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This Order originally was classified as a suborder of Rodentia. It has been shown that fossil forms of both orders date back to the Paleocene, and were even then distinct from each other. The two orders have probably evolved independantly of each other and have resulted in one family in the order known as Leporidae. With 4 species of Leporidae found in the Britain and Ireland consisting of two genera, Oryctolagus and Lepus.
Lagomorpha are relatively defenseless on the whole and form a very important part of the diet of nearly all carnivorous mammals and birds. There only defence being flight. As some protection they are predominantly nocturnal although rabbits can be seen at almost any time and some seem to be crepuscular in their habits. Rabbits that are seen out during daylight tend not to venture far from the safety of their burrows, which provide them with safety from all predators apart from several members of the mustelid family which are small enough to follow then down underground.
Lagomorpha are gnawing animals and can be characterised by the nature of their teeth, especially the incisors. These incisors are chisel shaped and coated with enamel that is thickest at the front but covers all aroung the tooth unlike that of rodents. The dentine,which is softer then the enamel forms the bulk of the tooth, wears away quicker than the enamel and leaves behind a sharp cutting edge formed from the enamel. These teeth are long and set in very deep sockets from which they grow continually in order to compenste for the wearing action of chewing on the rough grasses. The sharpness and shape of the tooth are determined by the waering action that it receives. There are two pairs of incisors in the upper jaw. The second pair is very much smaller than the first and are set in behind them as opposed to the side as in other mammals. There are no canines present and instead they have a gap between the incisors and the cheek teeth known as the diastema. The cheek teeth are very short but wide and have a pattern of transverse ridges. There are 6 in each side of the upper jaw and 5 in the lower. The upper jaw is wider than the lower, so that when the jaw is shut the lower jaw cheek teeth lie inside the upper, and the jaw is moved in a crossways or rotary movement to grind down the food. There are also three upper milk molars and two lower on each side. These preceed the other molars and are correspondingly premolars. The incisors are also preceeded by milk teeth, the first upper and lower ones by rudiments that never break the gum and are absorded before birth. The second milk incisors are functional but are lost at about three weeks after birth, the same time as the milk molars.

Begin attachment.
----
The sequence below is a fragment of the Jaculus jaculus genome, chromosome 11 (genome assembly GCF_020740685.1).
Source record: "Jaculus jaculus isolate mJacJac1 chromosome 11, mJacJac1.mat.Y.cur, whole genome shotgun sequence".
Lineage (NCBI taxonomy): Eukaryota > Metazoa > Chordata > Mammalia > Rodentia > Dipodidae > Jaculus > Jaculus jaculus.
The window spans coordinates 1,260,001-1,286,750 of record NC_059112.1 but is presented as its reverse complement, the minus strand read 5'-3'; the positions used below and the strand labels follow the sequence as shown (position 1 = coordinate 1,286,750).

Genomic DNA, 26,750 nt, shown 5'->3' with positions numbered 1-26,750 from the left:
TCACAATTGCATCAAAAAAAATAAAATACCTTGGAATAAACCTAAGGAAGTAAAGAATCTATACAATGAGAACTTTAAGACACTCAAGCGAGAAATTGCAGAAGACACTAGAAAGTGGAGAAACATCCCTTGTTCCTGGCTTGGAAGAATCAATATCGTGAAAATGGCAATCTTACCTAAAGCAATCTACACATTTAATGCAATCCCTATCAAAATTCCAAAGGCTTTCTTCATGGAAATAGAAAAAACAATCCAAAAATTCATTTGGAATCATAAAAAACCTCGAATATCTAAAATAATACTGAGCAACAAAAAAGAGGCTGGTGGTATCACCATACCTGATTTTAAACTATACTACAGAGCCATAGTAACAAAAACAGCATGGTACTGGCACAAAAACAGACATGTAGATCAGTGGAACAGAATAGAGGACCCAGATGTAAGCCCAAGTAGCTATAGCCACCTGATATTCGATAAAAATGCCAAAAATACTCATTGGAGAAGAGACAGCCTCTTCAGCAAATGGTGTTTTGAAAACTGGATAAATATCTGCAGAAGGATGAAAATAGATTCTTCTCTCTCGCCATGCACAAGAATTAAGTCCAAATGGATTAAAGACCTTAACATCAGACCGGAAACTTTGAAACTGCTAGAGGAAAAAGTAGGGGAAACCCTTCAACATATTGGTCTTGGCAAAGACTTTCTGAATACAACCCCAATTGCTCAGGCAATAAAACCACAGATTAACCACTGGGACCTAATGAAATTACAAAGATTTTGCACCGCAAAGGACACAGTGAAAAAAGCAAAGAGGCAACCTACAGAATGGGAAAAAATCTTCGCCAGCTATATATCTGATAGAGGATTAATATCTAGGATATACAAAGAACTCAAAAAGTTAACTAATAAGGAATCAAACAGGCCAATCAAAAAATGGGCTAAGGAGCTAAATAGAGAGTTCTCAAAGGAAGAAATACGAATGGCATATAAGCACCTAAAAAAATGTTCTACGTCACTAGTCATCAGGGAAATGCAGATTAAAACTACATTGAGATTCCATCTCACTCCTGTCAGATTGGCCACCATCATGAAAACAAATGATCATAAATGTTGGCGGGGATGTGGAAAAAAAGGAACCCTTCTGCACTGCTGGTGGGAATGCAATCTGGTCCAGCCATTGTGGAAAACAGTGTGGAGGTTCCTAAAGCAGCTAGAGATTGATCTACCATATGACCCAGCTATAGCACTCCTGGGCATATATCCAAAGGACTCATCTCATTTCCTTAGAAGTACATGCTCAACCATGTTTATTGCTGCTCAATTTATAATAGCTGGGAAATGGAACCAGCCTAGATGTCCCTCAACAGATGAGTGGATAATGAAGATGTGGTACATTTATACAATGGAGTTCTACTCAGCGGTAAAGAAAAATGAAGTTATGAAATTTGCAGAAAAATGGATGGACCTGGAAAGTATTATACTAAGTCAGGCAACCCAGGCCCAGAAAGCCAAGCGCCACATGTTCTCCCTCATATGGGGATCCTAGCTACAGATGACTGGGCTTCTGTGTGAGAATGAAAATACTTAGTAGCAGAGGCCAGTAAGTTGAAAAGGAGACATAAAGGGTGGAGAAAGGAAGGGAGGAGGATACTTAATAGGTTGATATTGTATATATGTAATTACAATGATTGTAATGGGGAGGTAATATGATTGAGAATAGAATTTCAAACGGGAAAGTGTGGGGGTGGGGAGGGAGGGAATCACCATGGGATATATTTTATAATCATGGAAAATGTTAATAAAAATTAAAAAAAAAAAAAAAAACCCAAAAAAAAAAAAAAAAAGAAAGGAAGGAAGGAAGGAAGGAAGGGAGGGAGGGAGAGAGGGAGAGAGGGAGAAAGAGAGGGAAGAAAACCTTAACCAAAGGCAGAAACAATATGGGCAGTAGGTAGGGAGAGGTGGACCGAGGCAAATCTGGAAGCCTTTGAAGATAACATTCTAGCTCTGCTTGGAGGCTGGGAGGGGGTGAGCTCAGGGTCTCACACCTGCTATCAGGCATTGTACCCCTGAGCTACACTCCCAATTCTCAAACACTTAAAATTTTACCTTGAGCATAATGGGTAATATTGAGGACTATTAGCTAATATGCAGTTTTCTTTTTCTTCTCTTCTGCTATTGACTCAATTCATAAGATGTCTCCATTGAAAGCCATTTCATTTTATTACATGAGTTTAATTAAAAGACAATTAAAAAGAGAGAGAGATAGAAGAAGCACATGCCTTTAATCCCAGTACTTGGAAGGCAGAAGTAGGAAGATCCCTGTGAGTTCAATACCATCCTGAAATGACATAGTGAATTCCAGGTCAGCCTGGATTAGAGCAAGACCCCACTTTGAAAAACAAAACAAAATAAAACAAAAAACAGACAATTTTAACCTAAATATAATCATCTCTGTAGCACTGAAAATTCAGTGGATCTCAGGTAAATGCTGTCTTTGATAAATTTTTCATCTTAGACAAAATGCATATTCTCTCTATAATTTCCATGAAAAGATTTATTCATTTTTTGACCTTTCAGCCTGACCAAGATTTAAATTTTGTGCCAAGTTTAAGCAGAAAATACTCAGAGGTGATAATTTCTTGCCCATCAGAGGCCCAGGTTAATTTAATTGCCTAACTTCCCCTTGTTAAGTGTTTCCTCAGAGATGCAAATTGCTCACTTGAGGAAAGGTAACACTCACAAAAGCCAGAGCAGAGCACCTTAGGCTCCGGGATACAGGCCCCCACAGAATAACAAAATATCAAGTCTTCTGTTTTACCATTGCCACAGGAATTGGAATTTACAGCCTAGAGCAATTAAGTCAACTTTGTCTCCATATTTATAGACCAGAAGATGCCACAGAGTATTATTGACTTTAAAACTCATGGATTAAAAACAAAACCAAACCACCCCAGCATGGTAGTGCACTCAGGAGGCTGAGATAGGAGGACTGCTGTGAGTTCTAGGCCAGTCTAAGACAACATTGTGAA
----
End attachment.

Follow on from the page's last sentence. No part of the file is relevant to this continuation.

Oryctolagus contains only one species in Britain and Ireland and that is the rabbit Oryctolagus cuniculus.
Lepus on the other hand has two distinct species, the Brown Hare Lepus europaeus occidentalis and the Blue Hare Lepus timidus with a third, the Irish Hare Lepus timidus hibernicus, although this is in reality a sub species of the Blue Hare. Apart from the black ear tips and larger size of the hares, there are also other differences in their anatomies.
In the skull the Lepus genus has a short palate, it is actually shorter than the width of the posterior nares, the post orbital process is broad and triangular and the sutures of the interparietal bone are fused in the adult. The opposite of these pionts is found in a rabbit skull. The young at bieth in rabbits are born naked and blind in the nest whereas hares are born fully furred and with their eyes open.
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